Then there’s the third, which is the informal opposition – Labour linked sometimes to the Lib Dems and the SNP in Parliament on the opposition benches as a whole. They’re not doing a bad job with the informal opposition. People getting on with their work on select committees, the departmental committees beginning to shape policy that they can hopefully feed to the National Executive Committee, depending on the make-up of the National Executive Committee following this year’s conference. That embryo development of coherent policy thinking will be the seed-bed for the future.

I lived through, worked through, and was integrally involved with, what happened in the early Eighties, so I know it well. And people were in despair after the ‘83 election. Although it took us a long time to pull round, we did. It’s one reason why so many people, quite rightly in my view, don't want to repeat the split of 1931 or the split of 1981.

So they are endeavouring to stay in to argue to have some vision of a better tomorrow, and to persuade those of goodwill who have joined the party – who genuinely believe in a social movement and in extra-parliamentary non-violent activity, which I respect entirely – to persuade them that they’ll only be effective if they can link up with a functioning political process at national level, and at townhall and county level as well.

In other words, to learn the lessons of what’s happened across the world recently as well as in the past, from the Ukraine to Egypt, that if the groundswell doesn’t connect to a functioning party leadership, then, with the best will in the world, it’s not going to achieve its overall goals.

How do we engage with meaningful political education within the broader Labour party and trade union movement, with the substantially increased rank-and-file membership, without being patronising – and without setting up an alternative to Momentum, which would allow Momentum to justify its existence as a party within a party?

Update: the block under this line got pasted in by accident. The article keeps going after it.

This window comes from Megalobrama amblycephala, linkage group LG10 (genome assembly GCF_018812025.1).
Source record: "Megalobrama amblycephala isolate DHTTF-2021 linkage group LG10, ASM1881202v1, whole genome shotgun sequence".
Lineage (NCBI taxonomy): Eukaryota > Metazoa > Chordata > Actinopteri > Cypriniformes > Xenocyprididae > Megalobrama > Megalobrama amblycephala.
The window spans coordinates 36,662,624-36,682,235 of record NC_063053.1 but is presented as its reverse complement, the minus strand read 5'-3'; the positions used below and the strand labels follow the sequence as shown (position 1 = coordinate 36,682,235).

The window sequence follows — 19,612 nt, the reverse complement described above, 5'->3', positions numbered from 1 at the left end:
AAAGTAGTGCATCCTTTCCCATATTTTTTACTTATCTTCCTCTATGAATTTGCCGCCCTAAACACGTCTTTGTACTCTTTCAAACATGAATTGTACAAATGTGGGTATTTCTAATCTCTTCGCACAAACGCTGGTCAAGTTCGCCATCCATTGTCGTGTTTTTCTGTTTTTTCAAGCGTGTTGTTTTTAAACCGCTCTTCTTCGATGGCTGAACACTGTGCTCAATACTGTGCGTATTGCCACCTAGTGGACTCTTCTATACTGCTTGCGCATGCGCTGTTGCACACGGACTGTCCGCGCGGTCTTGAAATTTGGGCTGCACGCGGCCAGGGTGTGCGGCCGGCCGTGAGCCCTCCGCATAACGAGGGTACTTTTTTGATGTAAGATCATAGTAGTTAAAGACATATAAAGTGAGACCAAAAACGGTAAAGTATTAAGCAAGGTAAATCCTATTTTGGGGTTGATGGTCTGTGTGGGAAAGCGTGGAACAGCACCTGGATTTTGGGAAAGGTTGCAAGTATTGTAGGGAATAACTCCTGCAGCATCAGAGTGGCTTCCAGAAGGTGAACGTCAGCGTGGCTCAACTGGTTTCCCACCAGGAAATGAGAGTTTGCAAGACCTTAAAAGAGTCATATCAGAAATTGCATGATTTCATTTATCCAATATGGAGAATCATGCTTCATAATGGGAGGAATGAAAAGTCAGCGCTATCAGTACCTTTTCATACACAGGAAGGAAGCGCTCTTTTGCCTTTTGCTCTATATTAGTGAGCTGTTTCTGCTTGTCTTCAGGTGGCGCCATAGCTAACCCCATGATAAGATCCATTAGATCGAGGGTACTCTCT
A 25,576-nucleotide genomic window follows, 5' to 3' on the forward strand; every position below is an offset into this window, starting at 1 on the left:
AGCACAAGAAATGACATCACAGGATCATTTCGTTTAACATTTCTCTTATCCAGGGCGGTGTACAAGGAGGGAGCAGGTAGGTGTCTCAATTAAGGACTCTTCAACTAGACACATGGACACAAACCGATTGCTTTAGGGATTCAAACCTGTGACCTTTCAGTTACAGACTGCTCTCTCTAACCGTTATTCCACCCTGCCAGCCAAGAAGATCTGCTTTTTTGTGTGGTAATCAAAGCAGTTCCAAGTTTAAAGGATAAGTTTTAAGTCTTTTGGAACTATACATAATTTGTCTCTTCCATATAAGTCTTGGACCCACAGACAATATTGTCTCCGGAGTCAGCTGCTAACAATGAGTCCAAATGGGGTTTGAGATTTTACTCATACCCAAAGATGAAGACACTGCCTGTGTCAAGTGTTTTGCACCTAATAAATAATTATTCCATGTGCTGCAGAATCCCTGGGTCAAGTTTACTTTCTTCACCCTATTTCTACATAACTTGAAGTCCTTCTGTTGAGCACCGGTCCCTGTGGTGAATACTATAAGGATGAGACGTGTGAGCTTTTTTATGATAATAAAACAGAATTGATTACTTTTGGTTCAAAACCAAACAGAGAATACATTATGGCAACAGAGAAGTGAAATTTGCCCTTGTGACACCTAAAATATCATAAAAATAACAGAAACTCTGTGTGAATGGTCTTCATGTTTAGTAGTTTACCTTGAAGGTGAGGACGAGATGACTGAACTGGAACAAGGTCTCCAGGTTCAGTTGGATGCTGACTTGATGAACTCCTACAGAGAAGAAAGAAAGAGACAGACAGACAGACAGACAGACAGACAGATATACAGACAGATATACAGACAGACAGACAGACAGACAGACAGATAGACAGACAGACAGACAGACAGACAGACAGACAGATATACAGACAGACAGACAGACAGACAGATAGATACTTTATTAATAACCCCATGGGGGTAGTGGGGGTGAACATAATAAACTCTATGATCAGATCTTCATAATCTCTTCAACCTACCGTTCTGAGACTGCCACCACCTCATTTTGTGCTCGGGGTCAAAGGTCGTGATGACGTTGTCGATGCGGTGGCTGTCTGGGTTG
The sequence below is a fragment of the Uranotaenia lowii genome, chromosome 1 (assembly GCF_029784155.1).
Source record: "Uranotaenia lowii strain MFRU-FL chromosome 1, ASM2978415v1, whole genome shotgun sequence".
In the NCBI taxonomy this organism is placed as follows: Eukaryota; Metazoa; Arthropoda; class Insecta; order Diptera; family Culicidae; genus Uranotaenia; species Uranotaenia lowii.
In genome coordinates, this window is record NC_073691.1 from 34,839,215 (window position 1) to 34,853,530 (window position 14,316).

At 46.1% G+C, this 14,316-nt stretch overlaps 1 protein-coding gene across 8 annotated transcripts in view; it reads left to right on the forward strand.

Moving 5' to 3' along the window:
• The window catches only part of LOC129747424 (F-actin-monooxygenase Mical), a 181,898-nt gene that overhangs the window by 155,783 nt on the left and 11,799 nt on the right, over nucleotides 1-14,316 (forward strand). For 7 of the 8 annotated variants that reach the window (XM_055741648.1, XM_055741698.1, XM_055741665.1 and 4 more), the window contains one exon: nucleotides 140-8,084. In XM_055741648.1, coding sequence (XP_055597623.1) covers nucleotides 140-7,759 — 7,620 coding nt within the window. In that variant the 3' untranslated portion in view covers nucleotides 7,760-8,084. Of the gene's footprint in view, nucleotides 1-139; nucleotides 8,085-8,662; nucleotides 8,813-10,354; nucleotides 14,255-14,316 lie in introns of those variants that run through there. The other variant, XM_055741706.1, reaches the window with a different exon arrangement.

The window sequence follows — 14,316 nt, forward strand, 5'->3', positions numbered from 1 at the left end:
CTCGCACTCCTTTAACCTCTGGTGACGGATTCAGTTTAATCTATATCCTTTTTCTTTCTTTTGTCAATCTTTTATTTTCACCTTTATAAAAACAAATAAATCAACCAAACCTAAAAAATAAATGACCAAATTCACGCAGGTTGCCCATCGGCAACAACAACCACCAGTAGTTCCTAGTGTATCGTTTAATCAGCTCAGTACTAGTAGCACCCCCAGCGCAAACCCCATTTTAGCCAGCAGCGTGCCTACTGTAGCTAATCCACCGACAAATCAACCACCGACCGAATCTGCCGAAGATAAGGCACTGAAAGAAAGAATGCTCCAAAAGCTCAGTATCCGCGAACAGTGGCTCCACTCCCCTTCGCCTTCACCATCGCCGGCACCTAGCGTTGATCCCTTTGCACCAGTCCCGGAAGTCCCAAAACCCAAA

That's the challenge of the next two years. It's not just about someone with a vision, who’s charismatic, has leadership qualities, coming forward, that in itself won’t resolve the challenge because this isn't primarily, exclusively about Jeremy Corbyn. This is about the project being entirely on the wrong trajectory.

A lot depends on what the trade unions do. They command effectively the majority on the National Executive Committee. They command the key votes at party conference. And they command the message and resources that go out on the policy or programmes. It’s not just down to personality and who wins the General Secretary of Unite; it’s what the other unions are doing to actually provide their historic balance, because they always have – until now – provided a ballast, foundation, for the Labour party, through thick and thin. And over the last two years, that historic role has diminished considerably, and they seem to just be drifting.

I don’t think anybody should expect there to be a party leadership challenge any time soon. It may be that Jeremy Corbyn might be persuaded at some point to stand down. I was against the challenge against him last year anyway, purely because there wasn't a prepared candidate, there wasn't a policy platform, and there hadn’t been a recruitment drive to back it up.

People shouldn’t expect there to be some sort of white charger out there who will bring an immediate and quick end to the pain we’re going through. I think it’s going to be a readjustment, with people coming to conclusions in the next two years that might lead the party to be in a position to fight a credible general election in 2020. I’ve every intention of laying down some good red wine and still being alive to drink it when the Labour party is elected back to power.

David Blunkett is a Labour peer and former home secretary and education secretary.

As told to Anoosh Chakelian.

This article first appeared in the 30 March 2017 issue of the New Statesman, Wanted: an opposition